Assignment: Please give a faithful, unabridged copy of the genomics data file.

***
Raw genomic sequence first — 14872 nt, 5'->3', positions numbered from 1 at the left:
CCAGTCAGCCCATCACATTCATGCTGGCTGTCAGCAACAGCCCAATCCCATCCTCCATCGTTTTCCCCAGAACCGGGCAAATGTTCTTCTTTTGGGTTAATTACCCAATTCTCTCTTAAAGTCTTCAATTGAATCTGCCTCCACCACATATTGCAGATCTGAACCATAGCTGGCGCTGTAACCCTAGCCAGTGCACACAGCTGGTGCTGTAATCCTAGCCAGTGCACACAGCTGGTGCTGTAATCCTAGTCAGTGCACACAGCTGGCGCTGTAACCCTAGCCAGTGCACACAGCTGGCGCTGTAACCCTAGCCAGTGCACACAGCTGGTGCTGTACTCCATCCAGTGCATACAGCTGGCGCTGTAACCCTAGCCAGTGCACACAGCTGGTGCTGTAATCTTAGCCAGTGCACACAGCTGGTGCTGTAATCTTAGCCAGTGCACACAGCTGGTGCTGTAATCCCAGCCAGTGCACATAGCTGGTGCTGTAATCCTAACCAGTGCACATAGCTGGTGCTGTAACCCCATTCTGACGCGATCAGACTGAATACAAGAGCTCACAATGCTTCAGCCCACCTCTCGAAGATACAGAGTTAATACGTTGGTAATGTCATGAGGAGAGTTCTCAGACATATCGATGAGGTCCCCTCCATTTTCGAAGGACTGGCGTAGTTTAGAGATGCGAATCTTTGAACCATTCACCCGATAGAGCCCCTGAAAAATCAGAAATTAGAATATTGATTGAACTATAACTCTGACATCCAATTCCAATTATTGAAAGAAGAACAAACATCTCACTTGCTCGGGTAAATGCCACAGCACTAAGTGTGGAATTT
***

Raw genomic sequence first — 14872 nt, 5'->3', positions numbered from 1 at the left:
CCAGTCAGCCCATCACATTCATGCTGGCTGTCAGCAACAGCCCAATCCCATCCTCCATCGTTTTCCCCAGAACCGGGCAAATGTTCTTCTTTTGGGTTAATTACCCAATTCTCTCTTAAAGTCTTCAATTGAATCTGCCTCCACCACATATTGCAGATCTGAACCATAGCTGGCGCTGTAACCCTAGCCAGTGCACACAGCTGGTGCTGTAATCCTAGCCAGTGCACACAGCTGGTGCTGTAATCCTAGTCAGTGCACACAGCTGGCGCTGTAACCCTAGCCAGTGCACACAGCTGGCGCTGTAACCCTAGCCAGTGCACACAGCTGGTGCTGTACTCCATCCAGTGCATACAGCTGGCGCTGTAACCCTAGCCAGTGCACACAGCTGGTGCTGTAATCTTAGCCAGTGCACACAGCTGGTGCTGTAATCTTAGCCAGTGCACACAGCTGGTGCTGTAATCCCAGCCAGTGCACATAGCTGGTGCTGTAATCCTAACCAGTGCACATAGCTGGTGCTGTAACCCCATTCTGACGCGATCAGACTGAATACAAGAGCTCACAATGCTTCAGCCCACCTCTCGAAGATACAGAGTTAATACGTTGGTAATGTCATGAGGAGAGTTCTCAGACATATCGATGAGGTCCCCTCCATTTTCGAAGGACTGGCGTAGTTTAGAGATGCGAATCTTTGAACCATTCACCCGATAGAGCCCCTGAAAAATCAGAAATTAGAATATTGATTGAACTATAACTCTGACATCCAATTCCAATTATTGAAAGAAGAACAAACATCTCACTTGCTCGGGTAAATGCCACAGCACTAAGTGTGGAATTT